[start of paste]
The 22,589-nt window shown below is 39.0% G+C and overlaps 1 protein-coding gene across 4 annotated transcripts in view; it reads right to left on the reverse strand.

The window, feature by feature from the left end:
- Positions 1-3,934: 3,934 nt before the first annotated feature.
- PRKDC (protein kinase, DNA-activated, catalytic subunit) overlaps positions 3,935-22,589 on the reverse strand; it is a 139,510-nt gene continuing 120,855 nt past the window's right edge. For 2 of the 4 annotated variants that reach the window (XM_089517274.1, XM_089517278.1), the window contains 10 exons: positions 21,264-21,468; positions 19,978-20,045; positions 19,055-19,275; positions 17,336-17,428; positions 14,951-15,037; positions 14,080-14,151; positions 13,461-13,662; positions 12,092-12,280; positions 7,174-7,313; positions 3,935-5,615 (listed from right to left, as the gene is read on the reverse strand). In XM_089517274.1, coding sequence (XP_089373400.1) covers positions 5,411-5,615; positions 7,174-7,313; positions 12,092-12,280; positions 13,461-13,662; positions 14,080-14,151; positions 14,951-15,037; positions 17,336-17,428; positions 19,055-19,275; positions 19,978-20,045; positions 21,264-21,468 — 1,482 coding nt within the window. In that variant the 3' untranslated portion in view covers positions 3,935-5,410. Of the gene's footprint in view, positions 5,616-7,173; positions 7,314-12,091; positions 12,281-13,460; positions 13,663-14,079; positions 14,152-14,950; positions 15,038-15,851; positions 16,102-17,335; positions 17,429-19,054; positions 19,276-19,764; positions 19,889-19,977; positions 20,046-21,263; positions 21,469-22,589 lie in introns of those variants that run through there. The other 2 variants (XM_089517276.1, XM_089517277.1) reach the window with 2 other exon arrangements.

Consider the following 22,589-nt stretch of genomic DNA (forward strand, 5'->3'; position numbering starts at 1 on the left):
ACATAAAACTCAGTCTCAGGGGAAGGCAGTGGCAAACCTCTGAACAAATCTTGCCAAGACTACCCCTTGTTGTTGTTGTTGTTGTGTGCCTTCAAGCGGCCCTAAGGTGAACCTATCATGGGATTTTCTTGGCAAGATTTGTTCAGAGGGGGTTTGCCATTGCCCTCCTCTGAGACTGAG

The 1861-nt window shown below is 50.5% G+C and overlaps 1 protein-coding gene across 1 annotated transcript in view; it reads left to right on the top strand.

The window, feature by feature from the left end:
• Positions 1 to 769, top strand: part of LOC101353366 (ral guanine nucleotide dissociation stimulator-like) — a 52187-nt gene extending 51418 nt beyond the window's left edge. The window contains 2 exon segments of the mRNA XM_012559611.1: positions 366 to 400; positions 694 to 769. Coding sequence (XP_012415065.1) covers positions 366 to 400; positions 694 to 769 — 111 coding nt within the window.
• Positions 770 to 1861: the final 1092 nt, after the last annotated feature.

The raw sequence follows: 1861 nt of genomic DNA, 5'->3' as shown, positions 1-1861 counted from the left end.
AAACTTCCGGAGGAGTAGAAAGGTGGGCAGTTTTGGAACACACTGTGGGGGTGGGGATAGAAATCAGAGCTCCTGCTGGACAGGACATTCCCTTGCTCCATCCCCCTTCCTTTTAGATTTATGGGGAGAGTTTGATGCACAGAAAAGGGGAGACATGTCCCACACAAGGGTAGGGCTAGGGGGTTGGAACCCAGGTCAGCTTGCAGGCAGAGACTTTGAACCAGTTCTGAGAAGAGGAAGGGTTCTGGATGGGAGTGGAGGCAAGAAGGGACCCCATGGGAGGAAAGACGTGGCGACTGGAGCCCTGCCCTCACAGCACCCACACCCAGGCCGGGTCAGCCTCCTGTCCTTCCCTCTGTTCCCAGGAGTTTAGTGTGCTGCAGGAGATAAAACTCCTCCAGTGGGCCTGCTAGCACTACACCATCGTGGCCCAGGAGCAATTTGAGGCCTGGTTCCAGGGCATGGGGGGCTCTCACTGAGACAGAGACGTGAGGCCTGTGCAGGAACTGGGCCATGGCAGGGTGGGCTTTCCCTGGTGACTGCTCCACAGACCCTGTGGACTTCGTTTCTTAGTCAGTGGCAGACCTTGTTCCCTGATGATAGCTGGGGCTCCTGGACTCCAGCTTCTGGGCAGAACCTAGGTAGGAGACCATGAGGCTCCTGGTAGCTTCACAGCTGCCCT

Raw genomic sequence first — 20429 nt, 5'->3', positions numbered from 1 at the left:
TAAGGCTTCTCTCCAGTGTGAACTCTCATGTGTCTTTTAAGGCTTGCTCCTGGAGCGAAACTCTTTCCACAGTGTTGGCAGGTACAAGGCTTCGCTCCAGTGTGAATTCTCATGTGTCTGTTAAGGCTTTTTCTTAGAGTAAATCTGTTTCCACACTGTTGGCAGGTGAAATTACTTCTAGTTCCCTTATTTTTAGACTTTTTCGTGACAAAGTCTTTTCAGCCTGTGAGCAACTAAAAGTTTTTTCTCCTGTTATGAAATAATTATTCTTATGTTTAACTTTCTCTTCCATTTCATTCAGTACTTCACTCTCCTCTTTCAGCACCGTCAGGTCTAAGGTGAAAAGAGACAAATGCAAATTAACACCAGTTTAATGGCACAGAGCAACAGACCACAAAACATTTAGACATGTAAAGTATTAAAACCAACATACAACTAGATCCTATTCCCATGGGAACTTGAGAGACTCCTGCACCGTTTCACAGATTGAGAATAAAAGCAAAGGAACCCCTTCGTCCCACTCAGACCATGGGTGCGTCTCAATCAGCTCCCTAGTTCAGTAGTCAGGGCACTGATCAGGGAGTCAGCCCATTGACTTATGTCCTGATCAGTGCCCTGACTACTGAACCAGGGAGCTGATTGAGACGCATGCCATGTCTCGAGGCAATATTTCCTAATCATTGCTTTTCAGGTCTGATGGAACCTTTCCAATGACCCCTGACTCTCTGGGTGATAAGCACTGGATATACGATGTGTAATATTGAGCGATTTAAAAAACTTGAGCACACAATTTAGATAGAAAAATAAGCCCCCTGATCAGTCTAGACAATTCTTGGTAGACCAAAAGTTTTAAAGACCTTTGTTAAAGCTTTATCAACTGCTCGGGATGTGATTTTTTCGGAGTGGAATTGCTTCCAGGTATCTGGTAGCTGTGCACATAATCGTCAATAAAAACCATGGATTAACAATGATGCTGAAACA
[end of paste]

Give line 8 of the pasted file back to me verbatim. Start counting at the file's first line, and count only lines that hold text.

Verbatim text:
The window, feature by feature from the left end: